Southwest Regional Work

Elk Crossing River, Rocky Mountain National Park in Estes Park, (Colorado River), CO  | Matt Inden/Miles, Colorado Tourism OfficeElk Crossing River, Estes Park, CO | Matt Inden/Miles, Colorado Tourism

In the arid Southwest, water is life. American Rivers has a strong track record of advocating for the rivers that are so vital to this region’s environment, economy, and quality of life.

We led the effort to remove an outdated dam on Arizona’s Fossil Creek, and are now leading the call for Wild and Scenic designation to protect the creek’s beautiful flowing waters.

The Colorado Basin

The Colorado River is the lifeline of the Southwest – its waters sustaining more than 36 million people, a great majority of our nation’s food supply, and endangered fish and wildlife across seven states and two countries. The Colorado also supports a $26 billion dollar recreation economy that supports and sustains tens of thousands of jobs across the west. However, demand on the river’s water exceeds its supply, leaving the river so over-tapped that it dries up nearly 100 miles from its historical juncture at the Sea of Cortez. A century of water management policies and practices that have promoted wasteful water use have put the river at a critical crossroads, which is why American Rivers named the Colorado one of our nations Most Endangered Rivers in both 2013 and 2014.

But the Colorado River is not alone in requiring attention and thoughtful action to improve its health and vitality in the Colorado Basin. Other rivers too, like the Gila and the Fraser, are targets for new dams or increased diversion, threatening their very survival, while a number of free-flowing like the Yampa, the Eagle, and the Crystal deserve protection to keep their wild nature intact.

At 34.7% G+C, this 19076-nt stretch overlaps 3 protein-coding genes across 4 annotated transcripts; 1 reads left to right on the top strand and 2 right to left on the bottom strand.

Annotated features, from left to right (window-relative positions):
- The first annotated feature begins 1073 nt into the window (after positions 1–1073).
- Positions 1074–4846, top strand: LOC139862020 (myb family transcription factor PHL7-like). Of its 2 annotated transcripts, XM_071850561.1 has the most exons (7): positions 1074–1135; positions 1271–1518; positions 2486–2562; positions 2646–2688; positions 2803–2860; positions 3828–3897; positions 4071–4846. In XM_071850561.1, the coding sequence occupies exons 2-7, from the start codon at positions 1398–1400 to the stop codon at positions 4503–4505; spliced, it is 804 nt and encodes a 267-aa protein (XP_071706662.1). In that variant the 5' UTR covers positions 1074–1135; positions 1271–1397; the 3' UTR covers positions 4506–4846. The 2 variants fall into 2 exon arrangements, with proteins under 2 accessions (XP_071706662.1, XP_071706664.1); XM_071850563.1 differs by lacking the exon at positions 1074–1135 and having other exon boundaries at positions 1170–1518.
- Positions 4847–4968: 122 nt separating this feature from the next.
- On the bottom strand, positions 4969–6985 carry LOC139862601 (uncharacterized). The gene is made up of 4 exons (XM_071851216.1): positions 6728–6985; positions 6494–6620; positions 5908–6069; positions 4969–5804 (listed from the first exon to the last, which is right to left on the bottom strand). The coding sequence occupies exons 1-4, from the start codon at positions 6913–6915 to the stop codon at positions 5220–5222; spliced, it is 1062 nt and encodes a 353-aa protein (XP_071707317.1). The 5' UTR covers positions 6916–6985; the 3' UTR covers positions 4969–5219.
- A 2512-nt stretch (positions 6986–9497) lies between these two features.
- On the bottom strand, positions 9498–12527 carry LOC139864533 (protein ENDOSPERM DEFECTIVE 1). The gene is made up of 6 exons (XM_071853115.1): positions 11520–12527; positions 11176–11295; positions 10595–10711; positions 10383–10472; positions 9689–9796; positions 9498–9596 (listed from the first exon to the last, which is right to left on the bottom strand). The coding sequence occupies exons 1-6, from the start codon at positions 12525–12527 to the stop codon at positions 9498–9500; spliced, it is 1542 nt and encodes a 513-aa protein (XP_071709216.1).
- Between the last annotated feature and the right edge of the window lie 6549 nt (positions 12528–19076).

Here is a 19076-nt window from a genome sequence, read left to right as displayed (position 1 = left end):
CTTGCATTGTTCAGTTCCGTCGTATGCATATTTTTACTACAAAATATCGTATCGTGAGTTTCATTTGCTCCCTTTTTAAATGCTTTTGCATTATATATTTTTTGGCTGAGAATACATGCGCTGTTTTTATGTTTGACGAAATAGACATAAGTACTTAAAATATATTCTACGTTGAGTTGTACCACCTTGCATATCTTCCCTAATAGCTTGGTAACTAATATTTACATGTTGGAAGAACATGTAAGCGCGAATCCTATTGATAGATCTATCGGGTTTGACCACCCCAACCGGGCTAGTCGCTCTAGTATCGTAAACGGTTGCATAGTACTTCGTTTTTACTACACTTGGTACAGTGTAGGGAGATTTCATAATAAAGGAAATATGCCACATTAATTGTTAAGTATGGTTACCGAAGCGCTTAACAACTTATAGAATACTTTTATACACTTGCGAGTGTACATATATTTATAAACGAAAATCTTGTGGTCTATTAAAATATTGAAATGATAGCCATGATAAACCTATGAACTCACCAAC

And the most iconic landscape in America, the Grand Canyon, is literally ringed by legacy development and new development proposals that threaten the spirit and sanctity that are the reason for millions of Americans to identify with this landscape, as author Kevin Fedarko cites, our national “Cathedral without a Roof.”

American Rivers works across the country to protect wild rivers, restore damaged rivers, and conserve clean water for people and nature. As one of our priority basins, the Colorado Basin is a region of special importance, where increased focus and diligence is necessary to preserve and sustain the rivers, economic opportunity, and the people who live here for generations to come.

To learn more about the plight of individual rivers or regions, please explore the links below:

  • The Upper Colorado – decades of dams and diversions have put the Upper Colorado on the brink, and now there are proposals to remove even more water from the Upper Colorado and Fraser Rivers to pipe water east to the thirst Front Range.
  • The Gila River – As the last wild, free flowing river in New Mexico, the Gila is under imminent threat from a proposed dam and unnecessary diversion project.
  • The Grand Canyon – The nation’s most iconic National Park is under threat from an industrial-scale construction project on the East Rim of the Canyon and at river level, connected by a gondola that could deliver 10,000 people per day to the side of the Colorado River. Additionally, threats from increased groundwater development on the South Rim, and from Uranium mining on both the North and South Rims creates a situation that could greatly diminish the experience and vitality of this irreplaceable national treasure.
  • The Yampa River – one of the last remaining wild and free-flowing rivers in the west, the Yampa is a symbol for how wild rivers benefit communities, agriculture, wildlife, and a vibrant recreation economy, all while sustaining a healthy river.




I AM RED – English version



I AM RED (Soy Rojo) – En Español